A few weeks ago, I went to see the Met Live in HD production of Richard Wagner’s final opera, Parsifal (1878). Originally, I had intended to make a return trek to NYC to see it, but due to my procrastination (my foremost spiritual gift), I couldn’t make it work. Like a Nun in Lent, I dutifully resisted the urge to listen to any recordings of it, so beyond the Prelude and the Good Friday Magic music, I experienced it “live” for the first time. I didn’t even read the provided synopsis that day. I was summarily shaken to my core, spent the entire third act weeping and came out of the theater barley able to walk (I wish that were an exaggeration). It’s now my favorite Opera of all time, surpassing even Tristan und Isolde.
On first glance, Parisfal is a Christian Opera. After all, it’s about the Knights of the Holy Grail — not the ones who “impersonate Clark Gable” — and their efforts to win back the Spear which wounded the crucified Christ. There is a Communion service (of sorts) at the end of the first act and even a baptism in the third. Kundry is forever cursed to roam the world only laughing and never crying because she mocked Christ. Jesus is never mentioned, but there is lots of talk of “the Redeemer”. Yet, there are lots of non-Christian parts, too, and the Met’s production did a nice job of emphasizing those Buddhist and Eastern elements.
Once I had my bearings and drove home, I cracked open Bryan Magee’s The Tristan Church: Wagner and Philosophy (2002). Fantastically accessible and well written, I heartily recommend it to you if you’re curious about these things. In the chapter on Parsifal, Magee works hard to dispel the myth that Parsifal is a Christian work of art. Yes, it has Christian elements (and Eastern elements), but Parsifal is an embodiment of the philosophy of Arthur Schopenhauer — not Jesus. You might recall I once referred to Schopenhauer as “Ecclesiastes for Atheists”.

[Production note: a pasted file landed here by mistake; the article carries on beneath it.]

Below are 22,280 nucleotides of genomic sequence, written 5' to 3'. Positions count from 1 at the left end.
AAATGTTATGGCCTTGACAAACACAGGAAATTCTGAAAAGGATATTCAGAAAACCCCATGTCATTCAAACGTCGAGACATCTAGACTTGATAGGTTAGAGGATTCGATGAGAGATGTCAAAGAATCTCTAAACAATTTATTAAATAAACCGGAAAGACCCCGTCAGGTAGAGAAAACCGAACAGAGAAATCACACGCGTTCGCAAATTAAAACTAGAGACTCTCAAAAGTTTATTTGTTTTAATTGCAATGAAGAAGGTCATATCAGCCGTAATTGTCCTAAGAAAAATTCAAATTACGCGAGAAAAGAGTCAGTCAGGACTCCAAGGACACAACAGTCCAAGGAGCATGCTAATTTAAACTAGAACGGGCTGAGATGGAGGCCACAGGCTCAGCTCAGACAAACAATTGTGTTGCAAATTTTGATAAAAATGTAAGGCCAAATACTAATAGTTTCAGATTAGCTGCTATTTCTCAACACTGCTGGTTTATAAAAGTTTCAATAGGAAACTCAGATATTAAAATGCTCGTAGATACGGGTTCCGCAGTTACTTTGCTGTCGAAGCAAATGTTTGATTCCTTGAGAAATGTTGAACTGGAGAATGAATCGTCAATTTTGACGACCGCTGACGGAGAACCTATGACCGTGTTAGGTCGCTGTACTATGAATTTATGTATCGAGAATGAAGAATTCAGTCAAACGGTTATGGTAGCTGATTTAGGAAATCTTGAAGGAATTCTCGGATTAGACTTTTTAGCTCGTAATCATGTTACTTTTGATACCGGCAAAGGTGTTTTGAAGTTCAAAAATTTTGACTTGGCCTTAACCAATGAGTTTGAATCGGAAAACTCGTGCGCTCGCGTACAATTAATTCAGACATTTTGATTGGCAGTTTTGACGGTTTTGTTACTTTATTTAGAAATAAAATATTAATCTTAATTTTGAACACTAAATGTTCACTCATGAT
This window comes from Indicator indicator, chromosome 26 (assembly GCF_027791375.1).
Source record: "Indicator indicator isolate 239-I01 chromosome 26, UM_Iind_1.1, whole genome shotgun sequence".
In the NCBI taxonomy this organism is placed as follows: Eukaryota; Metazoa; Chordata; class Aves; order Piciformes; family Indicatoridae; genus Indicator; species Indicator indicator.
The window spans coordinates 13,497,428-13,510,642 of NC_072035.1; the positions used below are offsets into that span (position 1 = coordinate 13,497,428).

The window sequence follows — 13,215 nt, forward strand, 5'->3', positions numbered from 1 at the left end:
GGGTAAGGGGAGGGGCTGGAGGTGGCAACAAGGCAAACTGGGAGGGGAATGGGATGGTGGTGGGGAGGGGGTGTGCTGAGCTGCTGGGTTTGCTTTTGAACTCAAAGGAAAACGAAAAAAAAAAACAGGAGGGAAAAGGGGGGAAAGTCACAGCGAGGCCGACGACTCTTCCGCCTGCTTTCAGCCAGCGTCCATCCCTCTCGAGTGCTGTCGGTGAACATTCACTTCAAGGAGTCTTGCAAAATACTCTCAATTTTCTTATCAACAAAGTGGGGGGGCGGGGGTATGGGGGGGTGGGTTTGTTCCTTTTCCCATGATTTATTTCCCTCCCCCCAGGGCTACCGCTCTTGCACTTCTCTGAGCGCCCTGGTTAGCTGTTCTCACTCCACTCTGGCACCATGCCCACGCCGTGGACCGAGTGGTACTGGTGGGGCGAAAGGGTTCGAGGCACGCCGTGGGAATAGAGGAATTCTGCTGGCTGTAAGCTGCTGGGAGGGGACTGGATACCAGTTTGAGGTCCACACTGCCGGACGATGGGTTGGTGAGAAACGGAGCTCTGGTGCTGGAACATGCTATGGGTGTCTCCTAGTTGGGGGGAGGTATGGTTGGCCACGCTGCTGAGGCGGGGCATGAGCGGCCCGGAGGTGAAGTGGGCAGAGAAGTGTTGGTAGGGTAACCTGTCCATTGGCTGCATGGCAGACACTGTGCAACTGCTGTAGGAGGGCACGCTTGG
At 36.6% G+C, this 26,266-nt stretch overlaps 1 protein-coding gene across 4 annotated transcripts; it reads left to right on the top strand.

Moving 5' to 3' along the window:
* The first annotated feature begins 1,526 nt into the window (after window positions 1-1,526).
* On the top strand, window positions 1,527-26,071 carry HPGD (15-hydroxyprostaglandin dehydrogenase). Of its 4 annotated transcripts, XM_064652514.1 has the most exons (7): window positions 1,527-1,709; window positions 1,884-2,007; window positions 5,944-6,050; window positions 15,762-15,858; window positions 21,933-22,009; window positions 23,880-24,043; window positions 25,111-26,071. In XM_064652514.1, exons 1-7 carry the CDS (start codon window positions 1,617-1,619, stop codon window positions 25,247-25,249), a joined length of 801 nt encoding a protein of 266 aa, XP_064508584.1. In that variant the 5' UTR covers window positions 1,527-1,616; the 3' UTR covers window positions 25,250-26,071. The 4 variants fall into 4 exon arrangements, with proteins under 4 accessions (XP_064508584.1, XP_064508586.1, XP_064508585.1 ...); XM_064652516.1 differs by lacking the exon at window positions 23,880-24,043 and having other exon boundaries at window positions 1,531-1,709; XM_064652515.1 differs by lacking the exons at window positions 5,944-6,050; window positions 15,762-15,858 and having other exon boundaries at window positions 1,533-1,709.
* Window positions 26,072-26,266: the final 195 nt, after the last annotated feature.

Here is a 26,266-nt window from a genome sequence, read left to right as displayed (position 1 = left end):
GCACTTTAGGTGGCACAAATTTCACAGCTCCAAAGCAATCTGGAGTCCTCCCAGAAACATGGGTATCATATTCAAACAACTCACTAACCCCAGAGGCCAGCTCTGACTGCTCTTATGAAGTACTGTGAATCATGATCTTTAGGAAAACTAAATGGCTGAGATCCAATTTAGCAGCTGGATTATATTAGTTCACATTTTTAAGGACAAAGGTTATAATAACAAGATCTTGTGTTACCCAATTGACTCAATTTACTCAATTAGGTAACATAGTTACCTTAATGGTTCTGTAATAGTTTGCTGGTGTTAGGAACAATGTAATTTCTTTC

But, what really struck me was this quote from one of Wagner’s essays, “Religion and Art” (1880):
It is reserved to art to salvage the kernel of religion, inasmuch as the mythical images which religion would wish to be believed as true are apprehended in art for their symbolic value, and through ideal representation of those symbols art reveals the concealed deep truth within them.
For Wagner, religion is a ship wrecked by a literalism and clerical infighting. Religion was no longer about truth and mystery, but devolved into being about particular dogmas. Unlike other Atheists, however, Wagner believed that underneath all of this, there was still much value in religion. Art saves this kernel of religion from the clutches of the fake magic of doctrine, returning faith to it’s rightful role in transformation and the numinous.
Art’s job, therefore, is to rescue religion from itself. And I can’t help but wonder if he was right.